In 2022, Chorus America was presented with a remarkable opportunity to impact some of our communities’ youngest singers, which resulted in the establishment of the Music Education Partnership Grants program.
Phoenix Boys Choir, Tucson Girls Chorus, VOX Femina Los Angeles, and Desert Sounds are part of the first inaugural cohort of recipients of Chorus America’s Music Education Partnership Grants. The program awarded over $900,000 to 20 community organizations and schools across the United States and Canada to fund projects designed to increase access to choral music and promote non-a
SPONSORED STORY FROM A CHORUS AMERICA PARTNER
Music education - and inspiring a new generation of singers - is central to the mission of Albany Pro Musica, which has been elevating choral music in New York's Capital Region since 1981. Now, the chorus is embarking on its largest educational project yet, launching the inaugural Pro Musica International Choral Festival to be held in the summer of 2023. In partnership with the Isabel Bader Centre for the Performing Arts at Queen’s University in Ontario and the University at Albany, this new festival will bring students across the U.S. and Canada together to study and perform with distinguished faculty and world-class musicians. Thanks to a generous grant from Bader Philanthropies, Inc., the costs of tuition, room, and board are fully covered for every participating student.
With its longstanding commitment to working with young singers, Albany Pro Musica understands the value of bringing in a top-notch faculty to engage with the students, including one person with whom the Chorus America community is certainly familiar. We asked Rollo Dilworth, our current board member and past chair, a few questions about the inaugural festival, where he will serve as festival guest conductor and composer, and direct the closing performance including a new work commissioned from him for the festival.
We are entering fall, and students are returning to school! For many of us, the phrase “back to school” brings back memories of new classes, new friends, and singing in school choral music programs. Unfortunately, these opportunities are not available for all.
An artist, arts educator, teaching artist, policymaker, and philanthropist, Alysia Lee has a broad perspective on the arts ecosystem. As the founder and artistic director of Sister Cities Girlchoir and as the inaugural president for the Baltimore Children & Youth Fund (a position she began in early 2022), she works to advance access, equity, and decolonization—always with a focus on youth, anti-racism, creativity, and justice.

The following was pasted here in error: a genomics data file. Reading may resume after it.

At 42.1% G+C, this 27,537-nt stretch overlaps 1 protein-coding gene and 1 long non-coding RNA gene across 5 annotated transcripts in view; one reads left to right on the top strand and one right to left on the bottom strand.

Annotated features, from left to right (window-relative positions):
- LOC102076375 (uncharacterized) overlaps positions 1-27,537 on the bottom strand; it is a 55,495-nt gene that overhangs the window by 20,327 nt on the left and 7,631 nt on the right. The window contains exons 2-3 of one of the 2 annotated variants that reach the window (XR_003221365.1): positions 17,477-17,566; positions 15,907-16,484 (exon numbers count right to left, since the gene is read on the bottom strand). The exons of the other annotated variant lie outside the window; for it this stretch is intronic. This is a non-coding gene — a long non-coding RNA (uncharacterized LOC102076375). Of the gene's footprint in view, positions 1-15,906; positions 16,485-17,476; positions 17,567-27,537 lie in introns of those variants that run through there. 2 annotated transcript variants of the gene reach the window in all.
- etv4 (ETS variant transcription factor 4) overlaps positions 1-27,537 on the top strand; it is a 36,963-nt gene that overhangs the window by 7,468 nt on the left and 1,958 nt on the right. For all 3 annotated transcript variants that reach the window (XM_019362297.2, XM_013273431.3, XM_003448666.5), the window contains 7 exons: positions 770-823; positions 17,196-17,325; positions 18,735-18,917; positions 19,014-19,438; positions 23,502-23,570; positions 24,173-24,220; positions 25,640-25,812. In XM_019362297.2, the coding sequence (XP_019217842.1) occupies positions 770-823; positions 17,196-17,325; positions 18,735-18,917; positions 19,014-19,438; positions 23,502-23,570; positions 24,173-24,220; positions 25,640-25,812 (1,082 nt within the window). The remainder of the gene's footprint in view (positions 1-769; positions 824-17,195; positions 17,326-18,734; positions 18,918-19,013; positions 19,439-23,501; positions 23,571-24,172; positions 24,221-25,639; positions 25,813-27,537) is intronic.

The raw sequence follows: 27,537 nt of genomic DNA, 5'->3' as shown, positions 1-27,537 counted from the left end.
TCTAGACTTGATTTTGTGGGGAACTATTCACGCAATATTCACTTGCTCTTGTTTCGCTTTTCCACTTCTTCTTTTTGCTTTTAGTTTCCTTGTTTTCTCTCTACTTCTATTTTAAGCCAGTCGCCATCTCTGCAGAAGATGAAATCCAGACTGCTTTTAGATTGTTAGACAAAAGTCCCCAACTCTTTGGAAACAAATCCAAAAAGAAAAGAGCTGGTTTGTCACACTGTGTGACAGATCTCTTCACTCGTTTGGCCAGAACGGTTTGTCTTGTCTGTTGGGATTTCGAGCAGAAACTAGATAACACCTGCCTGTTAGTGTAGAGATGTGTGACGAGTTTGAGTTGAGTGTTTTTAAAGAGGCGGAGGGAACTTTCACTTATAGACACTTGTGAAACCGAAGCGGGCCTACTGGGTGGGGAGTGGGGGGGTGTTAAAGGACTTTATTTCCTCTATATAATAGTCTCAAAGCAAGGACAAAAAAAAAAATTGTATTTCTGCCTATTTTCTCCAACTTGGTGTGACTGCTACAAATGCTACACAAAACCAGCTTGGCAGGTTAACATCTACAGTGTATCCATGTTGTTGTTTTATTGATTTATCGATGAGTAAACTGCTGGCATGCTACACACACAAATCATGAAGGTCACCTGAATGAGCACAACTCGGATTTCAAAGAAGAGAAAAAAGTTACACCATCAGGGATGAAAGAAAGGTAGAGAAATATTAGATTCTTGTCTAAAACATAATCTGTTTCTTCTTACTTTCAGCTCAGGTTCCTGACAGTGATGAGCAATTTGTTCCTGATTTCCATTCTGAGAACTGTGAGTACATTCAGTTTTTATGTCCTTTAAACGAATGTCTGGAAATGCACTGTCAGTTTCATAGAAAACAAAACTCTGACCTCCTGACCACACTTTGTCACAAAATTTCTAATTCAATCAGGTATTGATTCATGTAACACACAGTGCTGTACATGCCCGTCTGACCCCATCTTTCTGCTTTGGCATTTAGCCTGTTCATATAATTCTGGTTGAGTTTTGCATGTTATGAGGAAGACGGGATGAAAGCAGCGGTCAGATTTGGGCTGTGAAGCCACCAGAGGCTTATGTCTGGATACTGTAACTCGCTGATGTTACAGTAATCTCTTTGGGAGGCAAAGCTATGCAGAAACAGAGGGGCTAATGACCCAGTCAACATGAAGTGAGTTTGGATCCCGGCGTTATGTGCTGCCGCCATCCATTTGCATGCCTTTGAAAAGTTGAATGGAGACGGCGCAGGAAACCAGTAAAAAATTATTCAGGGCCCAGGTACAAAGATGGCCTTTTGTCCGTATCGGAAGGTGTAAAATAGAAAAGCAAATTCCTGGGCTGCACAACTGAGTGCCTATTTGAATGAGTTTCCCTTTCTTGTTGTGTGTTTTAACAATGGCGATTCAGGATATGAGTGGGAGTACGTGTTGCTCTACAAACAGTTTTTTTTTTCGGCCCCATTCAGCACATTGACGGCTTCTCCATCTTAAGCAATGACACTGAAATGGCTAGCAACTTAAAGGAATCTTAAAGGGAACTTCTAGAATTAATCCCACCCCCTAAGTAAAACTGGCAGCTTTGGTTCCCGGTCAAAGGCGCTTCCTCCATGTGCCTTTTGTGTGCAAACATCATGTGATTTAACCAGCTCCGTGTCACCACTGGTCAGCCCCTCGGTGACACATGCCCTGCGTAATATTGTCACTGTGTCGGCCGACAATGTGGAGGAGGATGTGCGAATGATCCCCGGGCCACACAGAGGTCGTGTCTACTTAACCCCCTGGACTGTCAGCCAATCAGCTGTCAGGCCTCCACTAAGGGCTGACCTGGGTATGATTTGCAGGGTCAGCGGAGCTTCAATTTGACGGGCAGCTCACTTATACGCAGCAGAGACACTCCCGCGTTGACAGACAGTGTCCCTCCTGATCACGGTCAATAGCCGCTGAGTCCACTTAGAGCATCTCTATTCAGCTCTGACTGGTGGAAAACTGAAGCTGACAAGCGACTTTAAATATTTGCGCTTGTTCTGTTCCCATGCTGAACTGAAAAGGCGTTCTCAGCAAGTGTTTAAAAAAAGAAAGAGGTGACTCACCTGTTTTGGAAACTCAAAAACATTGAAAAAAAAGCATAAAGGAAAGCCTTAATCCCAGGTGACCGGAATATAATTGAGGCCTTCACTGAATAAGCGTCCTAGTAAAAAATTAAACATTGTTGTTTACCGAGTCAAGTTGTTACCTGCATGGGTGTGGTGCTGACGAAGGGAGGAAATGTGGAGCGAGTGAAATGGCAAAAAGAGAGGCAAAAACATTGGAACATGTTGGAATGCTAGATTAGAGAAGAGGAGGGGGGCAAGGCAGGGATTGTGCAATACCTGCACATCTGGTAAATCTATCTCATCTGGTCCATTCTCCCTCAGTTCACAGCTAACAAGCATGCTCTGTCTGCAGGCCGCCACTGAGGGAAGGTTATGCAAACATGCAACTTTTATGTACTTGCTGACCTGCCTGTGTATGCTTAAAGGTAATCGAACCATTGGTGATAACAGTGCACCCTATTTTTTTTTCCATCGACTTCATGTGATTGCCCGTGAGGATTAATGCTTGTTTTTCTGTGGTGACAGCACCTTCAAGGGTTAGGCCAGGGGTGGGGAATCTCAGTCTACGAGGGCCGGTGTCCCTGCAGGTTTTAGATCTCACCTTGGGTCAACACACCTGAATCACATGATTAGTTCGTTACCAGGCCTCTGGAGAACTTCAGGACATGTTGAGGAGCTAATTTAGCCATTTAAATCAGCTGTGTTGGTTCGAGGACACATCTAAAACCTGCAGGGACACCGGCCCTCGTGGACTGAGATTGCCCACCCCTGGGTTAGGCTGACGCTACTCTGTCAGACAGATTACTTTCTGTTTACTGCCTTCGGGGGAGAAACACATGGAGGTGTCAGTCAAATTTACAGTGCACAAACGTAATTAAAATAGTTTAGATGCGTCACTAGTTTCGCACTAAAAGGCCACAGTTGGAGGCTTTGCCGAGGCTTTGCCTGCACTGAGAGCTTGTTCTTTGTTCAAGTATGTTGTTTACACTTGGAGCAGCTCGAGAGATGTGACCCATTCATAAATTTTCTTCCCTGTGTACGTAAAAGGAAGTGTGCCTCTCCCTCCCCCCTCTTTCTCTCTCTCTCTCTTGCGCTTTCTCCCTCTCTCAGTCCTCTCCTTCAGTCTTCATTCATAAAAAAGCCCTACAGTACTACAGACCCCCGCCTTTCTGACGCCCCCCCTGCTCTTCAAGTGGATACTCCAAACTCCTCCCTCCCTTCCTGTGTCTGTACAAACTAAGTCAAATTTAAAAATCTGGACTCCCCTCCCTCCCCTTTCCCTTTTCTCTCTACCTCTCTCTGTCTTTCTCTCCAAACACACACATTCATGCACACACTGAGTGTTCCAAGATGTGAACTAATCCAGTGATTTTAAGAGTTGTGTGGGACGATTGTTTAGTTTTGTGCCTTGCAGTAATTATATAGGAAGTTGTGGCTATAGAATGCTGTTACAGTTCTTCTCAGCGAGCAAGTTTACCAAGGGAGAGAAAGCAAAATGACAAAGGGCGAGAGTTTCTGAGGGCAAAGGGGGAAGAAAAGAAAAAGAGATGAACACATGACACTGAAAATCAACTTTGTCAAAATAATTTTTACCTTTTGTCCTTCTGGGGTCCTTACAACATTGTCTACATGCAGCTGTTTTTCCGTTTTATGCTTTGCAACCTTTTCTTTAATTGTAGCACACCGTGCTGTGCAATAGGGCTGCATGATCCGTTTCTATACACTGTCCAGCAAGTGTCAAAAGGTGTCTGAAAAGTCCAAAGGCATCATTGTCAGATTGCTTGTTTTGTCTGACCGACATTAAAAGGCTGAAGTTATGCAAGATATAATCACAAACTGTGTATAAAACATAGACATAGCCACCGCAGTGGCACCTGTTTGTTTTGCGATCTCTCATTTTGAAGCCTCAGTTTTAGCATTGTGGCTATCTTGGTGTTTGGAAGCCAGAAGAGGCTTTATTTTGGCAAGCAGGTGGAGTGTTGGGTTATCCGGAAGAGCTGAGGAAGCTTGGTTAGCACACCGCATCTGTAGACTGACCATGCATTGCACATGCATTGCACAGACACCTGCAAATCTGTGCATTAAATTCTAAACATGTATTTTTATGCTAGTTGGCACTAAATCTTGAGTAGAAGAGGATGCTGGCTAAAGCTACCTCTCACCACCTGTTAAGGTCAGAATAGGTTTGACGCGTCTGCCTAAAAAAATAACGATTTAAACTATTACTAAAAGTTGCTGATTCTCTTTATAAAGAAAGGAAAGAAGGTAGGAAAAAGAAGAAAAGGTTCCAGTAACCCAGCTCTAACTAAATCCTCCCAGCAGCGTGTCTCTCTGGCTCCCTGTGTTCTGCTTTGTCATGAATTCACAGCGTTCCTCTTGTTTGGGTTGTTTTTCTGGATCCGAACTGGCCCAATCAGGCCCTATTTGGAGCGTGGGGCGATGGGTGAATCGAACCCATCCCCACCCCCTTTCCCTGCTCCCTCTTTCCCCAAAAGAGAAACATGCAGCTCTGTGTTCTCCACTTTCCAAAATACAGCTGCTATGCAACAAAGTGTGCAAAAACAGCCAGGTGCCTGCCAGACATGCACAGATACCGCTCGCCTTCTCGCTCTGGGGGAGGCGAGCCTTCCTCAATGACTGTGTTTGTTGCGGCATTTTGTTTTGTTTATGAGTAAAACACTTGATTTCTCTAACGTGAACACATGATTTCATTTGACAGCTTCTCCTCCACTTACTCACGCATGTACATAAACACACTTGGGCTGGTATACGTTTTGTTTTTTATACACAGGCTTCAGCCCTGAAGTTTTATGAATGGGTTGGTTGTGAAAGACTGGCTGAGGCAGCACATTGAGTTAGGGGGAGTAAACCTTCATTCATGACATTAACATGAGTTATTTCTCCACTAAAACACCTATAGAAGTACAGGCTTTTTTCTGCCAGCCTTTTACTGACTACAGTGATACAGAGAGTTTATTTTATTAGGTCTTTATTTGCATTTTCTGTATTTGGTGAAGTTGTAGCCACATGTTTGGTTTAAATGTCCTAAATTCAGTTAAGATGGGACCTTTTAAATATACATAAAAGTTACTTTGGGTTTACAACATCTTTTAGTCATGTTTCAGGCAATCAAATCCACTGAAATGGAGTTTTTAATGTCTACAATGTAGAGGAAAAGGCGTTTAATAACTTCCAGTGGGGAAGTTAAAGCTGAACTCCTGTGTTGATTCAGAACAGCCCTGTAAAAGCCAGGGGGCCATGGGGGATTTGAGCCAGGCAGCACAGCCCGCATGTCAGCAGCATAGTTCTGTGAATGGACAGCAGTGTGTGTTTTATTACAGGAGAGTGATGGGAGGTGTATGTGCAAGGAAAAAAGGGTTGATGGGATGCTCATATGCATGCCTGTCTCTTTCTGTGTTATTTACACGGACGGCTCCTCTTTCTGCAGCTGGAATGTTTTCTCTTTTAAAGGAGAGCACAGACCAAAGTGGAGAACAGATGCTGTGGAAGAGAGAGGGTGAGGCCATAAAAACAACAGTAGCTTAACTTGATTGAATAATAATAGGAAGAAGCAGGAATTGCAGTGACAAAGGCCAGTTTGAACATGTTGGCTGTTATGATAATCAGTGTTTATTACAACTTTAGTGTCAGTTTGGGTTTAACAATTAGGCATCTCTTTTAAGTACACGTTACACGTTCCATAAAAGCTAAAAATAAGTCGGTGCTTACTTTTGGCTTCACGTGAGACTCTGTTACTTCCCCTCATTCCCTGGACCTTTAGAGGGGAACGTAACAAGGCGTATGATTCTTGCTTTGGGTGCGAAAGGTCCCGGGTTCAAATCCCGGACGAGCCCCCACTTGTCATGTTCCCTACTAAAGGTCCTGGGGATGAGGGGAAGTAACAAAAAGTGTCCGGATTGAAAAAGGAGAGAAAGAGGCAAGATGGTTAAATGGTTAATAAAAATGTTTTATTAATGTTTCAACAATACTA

Chorus America, the advocacy, research, and leadership development organization that advances the choral field, is thrilled to announce awards totaling $950,000 to 21 inaugural grant partners of its new Music Education Partnership Grants program, made possible through a new funding partnership.
by Alysia Lee and Diana Sáez
It’s no secret that these have been difficult times for choruses and choral music educators lately. It’s why, as board members of Chorus America, we are delighted to share some wonderful news – the launch of Chorus America’s Music Education Partnership Grants. This new funding partnership will be awarding over $900,000 this grants cycle to support collaborations between community organizations and elementary, middle, or junior high schools during the 2022-23 school year.
As early as May 2020, researchers identified COVID-19 to be highly transmissible through singing and choral musicians had to pivot quickly. Overnight, music educators and choral conductors became experts in planning asynchronous Zoom rehearsals and producing virtual choirs, allowing their ensembles to continue creating through the pandemic.
Chorus America is thrilled to welcome two new team members to the organization, both of whom will be supporting the inaugural Music Education Collaborative Grants program.
With some help from Silicon Valley, we may be on our way to overcoming the choral field’s most persistent hurdle during the pandemic—latency from internet connections that prevents choruses from truly being able to hear each other and sing together synchronously online. Software entrepreneur Mike Dickey, a parent of the Ragazzi Boys Chorus of San Mateo, California, worked with Stanford University researchers to develop a technology platform called JackTrip Virtual Studio that makes real-time remote singing possible with common internet connections.